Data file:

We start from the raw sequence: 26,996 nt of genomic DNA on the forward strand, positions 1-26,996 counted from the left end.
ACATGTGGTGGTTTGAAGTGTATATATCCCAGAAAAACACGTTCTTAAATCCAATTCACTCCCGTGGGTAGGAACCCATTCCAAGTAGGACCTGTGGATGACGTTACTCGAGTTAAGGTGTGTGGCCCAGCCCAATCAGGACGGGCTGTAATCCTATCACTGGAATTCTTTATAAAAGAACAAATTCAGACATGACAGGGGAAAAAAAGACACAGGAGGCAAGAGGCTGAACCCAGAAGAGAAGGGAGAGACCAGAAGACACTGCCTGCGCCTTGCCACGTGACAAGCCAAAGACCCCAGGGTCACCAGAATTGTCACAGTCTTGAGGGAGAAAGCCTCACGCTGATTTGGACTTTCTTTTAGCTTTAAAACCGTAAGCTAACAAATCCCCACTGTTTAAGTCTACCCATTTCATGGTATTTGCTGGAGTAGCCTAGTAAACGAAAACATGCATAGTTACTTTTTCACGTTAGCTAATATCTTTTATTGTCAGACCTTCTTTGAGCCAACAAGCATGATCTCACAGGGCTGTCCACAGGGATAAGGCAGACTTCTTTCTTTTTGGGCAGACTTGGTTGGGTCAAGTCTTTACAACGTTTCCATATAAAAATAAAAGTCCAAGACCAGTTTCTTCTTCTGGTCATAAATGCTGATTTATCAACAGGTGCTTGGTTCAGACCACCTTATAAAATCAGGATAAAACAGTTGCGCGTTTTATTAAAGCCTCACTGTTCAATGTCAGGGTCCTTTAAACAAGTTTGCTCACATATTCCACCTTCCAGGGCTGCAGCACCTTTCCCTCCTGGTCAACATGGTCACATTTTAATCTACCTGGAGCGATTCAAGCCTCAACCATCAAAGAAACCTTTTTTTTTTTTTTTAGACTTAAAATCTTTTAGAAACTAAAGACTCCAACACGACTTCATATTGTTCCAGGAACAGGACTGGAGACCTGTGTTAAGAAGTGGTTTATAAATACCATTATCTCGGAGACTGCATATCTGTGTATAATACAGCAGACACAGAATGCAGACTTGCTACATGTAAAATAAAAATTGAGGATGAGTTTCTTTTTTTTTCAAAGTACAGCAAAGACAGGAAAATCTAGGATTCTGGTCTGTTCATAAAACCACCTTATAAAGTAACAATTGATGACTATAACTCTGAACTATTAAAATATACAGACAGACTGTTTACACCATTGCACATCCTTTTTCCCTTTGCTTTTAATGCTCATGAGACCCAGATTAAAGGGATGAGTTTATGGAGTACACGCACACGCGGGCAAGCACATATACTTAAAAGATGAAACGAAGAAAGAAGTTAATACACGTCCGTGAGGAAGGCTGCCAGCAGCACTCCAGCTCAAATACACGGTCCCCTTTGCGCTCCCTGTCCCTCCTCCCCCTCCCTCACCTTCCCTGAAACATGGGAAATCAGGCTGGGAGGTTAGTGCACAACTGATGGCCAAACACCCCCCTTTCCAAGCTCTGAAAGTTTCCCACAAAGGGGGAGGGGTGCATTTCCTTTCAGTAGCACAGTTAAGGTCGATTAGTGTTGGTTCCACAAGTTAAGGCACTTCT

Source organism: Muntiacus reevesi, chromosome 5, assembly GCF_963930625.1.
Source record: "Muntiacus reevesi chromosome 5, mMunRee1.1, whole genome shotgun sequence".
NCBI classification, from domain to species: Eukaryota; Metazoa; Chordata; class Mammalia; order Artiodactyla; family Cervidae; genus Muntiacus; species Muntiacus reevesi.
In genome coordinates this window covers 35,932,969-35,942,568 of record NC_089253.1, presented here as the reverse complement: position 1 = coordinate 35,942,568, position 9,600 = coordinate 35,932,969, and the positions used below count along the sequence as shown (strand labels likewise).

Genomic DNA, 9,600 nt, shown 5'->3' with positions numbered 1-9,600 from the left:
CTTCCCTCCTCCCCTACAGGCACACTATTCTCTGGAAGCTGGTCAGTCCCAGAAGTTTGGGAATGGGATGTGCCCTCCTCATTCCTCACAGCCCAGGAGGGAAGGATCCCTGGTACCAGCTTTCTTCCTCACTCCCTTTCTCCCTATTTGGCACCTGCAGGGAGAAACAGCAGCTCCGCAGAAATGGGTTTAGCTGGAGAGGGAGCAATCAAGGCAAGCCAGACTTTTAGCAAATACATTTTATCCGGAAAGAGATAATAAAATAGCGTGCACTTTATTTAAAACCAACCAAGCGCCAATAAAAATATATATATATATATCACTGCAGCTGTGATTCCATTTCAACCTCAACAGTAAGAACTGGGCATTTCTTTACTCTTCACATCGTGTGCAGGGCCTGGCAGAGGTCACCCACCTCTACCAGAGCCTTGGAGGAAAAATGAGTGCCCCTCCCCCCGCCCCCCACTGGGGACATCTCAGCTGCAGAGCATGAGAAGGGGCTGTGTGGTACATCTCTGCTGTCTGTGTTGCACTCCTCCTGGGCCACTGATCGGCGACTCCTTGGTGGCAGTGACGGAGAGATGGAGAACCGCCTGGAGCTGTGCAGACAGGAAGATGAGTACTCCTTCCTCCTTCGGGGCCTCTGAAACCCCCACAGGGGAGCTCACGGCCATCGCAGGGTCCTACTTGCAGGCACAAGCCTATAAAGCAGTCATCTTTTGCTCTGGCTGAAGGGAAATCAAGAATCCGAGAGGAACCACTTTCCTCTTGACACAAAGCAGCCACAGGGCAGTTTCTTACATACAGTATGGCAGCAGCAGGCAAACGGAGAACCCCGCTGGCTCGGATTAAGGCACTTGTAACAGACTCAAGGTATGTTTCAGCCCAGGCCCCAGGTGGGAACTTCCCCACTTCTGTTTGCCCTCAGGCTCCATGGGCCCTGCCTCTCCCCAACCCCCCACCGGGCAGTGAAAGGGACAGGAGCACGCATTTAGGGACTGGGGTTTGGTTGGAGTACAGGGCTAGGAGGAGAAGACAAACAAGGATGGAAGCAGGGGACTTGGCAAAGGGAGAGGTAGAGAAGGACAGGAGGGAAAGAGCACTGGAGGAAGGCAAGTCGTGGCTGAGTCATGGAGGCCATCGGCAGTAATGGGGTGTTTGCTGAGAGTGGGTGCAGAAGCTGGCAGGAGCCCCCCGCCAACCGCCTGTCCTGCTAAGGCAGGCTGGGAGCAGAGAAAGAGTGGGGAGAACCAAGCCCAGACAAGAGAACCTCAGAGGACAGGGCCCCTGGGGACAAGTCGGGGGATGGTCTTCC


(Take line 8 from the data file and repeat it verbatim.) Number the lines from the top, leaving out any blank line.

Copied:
CTTCCCTCCTCCCCTACAGGCACACTATTCTCTGGAAGCTGGTCAGTCCCAGAAGTTTGGGAATGGGATGTGCCCTCCTCATTCCTCACAGCCCAGGAGGGAAGGATCCCTGGTACCAGCTTTCTTCCTCACTCCCTTTCTCCCTATTTGGCACCTGCAGGGAGAAACAGCAGCTCCGCAGAAATGGGTTTAGCTGGAGAGGGAGCAATCAAGGCAAGCCAGACTTTTAGCAAATACATTTTATCCGGAAAGAGATAATAAAATAGCGTGCACTTTATTTAAAACCAACCAAGCGCCAATAAAAATATATATATATATATCACTGCAGCTGTGATTCCATTTCAACCTCAACAGTAAGAACTGGGCATTTCTTTACTCTTCACATCGTGTGCAGGGCCTGGCAGAGGTCACCCACCTCTACCAGAGCCTTGGAGGAAAAATGAGTGCCCCTCCCCCCGCCCCCCACTGGGGACATCTCAGCTGCAGAGCATGAGAAGGGGCTGTGTGGTACATCTCTGCTGTCTGTGTTGCACTCCTCCTGGGCCACTGATCGGCGACTCCTTGGTGGCAGTGACGGAGAGATGGAGAACCGCCTGGAGCTGTGCAGACAGGAAGATGAGTACTCCTTCCTCCTTCGGGGCCTCTGAAACCCCCACAGGGGAGCTCACGGCCATCGCAGGGTCCTACTTGCAGGCACAAGCCTATAAAGCAGTCATCTTTTGCTCTGGCTGAAGGGAAATCAAGAATCCGAGAGGAACCACTTTCCTCTTGACACAAAGCAGCCACAGGGCAGTTTCTTACATACAGTATGGCAGCAGCAGGCAAACGGAGAACCCCGCTGGCTCGGATTAAGGCACTTGTAACAGACTCAAGGTATGTTTCAGCCCAGGCCCCAGGTGGGAACTTCCCCACTTCTGTTTGCCCTCAGGCTCCATGGGCCCTGCCTCTCCCCAACCCCCCACCGGGCAGTGAAAGGGACAGGAGCACGCATTTAGGGACTGGGGTTTGGTTGGAGTACAGGGCTAGGAGGAGAAGACAAACAAGGATGGAAGCAGGGGACTTGGCAAAGGGAGAGGTAGAGAAGGACAGGAGGGAAAGAGCACTGGAGGAAGGCAAGTCGTGGCTGAGTCATGGAGGCCATCGGCAGTAATGGGGTGTTTGCTGAGAGTGGGTGCAGAAGCTGGCAGGAGCCCCCCGCCAACCGCCTGTCCTGCTAAGGCAGGCTGGGAGCAGAGAAAGAGTGGGGAGAACCAAGCCCAGACAAGAGAACCTCAGAGGACAGGGCCCCTGGGGACAAGTCGGGGGATGGTCTTCC